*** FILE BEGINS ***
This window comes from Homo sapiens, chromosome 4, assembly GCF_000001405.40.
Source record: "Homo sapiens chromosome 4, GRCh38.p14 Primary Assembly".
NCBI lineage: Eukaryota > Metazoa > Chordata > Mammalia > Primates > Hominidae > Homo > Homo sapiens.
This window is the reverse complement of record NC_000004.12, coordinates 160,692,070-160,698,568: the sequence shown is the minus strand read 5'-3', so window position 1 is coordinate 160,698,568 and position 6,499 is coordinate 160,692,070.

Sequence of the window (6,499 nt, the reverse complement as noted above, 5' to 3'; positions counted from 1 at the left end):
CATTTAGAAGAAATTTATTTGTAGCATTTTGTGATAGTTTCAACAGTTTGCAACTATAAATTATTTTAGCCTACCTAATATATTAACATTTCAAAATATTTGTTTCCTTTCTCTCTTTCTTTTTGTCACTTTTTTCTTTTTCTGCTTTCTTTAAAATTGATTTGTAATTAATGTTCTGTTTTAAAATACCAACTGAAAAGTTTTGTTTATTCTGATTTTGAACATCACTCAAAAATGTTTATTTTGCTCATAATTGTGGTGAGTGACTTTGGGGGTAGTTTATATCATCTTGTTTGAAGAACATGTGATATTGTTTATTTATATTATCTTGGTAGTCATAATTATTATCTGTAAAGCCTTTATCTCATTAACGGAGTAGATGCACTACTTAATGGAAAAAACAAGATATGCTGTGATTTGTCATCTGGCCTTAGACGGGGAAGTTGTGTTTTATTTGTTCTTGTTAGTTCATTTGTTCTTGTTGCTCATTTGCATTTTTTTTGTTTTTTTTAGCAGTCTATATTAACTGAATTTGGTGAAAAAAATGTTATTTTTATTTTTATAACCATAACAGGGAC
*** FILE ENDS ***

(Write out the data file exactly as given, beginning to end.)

This window comes from Homo sapiens, chromosome 4, assembly GCF_000001405.40.
Source record: "Homo sapiens chromosome 4, GRCh38.p14 Primary Assembly".
NCBI lineage: Eukaryota > Metazoa > Chordata > Mammalia > Primates > Hominidae > Homo > Homo sapiens.
This window is the reverse complement of record NC_000004.12, coordinates 160,692,070-160,698,568: the sequence shown is the minus strand read 5'-3', so window position 1 is coordinate 160,698,568 and position 6,499 is coordinate 160,692,070.

Sequence of the window (6,499 nt, the reverse complement as noted above, 5' to 3'; positions counted from 1 at the left end):
CATTTAGAAGAAATTTATTTGTAGCATTTTGTGATAGTTTCAACAGTTTGCAACTATAAATTATTTTAGCCTACCTAATATATTAACATTTCAAAATATTTGTTTCCTTTCTCTCTTTCTTTTTGTCACTTTTTTCTTTTTCTGCTTTCTTTAAAATTGATTTGTAATTAATGTTCTGTTTTAAAATACCAACTGAAAAGTTTTGTTTATTCTGATTTTGAACATCACTCAAAAATGTTTATTTTGCTCATAATTGTGGTGAGTGACTTTGGGGGTAGTTTATATCATCTTGTTTGAAGAACATGTGATATTGTTTATTTATATTATCTTGGTAGTCATAATTATTATCTGTAAAGCCTTTATCTCATTAACGGAGTAGATGCACTACTTAATGGAAAAAACAAGATATGCTGTGATTTGTCATCTGGCCTTAGACGGGGAAGTTGTGTTTTATTTGTTCTTGTTAGTTCATTTGTTCTTGTTGCTCATTTGCATTTTTTTTGTTTTTTTTAGCAGTCTATATTAACTGAATTTGGTGAAAAAAATGTTATTTTTATTTTTATAACCATAACAGGGAC